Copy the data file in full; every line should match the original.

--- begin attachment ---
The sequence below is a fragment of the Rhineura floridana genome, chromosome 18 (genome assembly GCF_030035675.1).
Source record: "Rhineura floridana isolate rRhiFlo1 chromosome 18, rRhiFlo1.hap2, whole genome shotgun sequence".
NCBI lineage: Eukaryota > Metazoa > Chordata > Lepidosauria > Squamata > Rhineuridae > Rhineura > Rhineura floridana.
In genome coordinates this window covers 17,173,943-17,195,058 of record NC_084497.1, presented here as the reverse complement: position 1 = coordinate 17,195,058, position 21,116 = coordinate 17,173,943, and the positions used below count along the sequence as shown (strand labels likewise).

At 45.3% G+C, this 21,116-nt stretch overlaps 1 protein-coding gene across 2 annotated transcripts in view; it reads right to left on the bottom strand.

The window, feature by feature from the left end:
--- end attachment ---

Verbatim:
The sequence below is a fragment of the Rhineura floridana genome, chromosome 18 (genome assembly GCF_030035675.1).
Source record: "Rhineura floridana isolate rRhiFlo1 chromosome 18, rRhiFlo1.hap2, whole genome shotgun sequence".
NCBI lineage: Eukaryota > Metazoa > Chordata > Lepidosauria > Squamata > Rhineuridae > Rhineura > Rhineura floridana.
In genome coordinates this window covers 17,173,943-17,195,058 of record NC_084497.1, presented here as the reverse complement: position 1 = coordinate 17,195,058, position 21,116 = coordinate 17,173,943, and the positions used below count along the sequence as shown (strand labels likewise).

At 45.3% G+C, this 21,116-nt stretch overlaps 1 protein-coding gene across 2 annotated transcripts in view; it reads right to left on the bottom strand.

The window, feature by feature from the left end: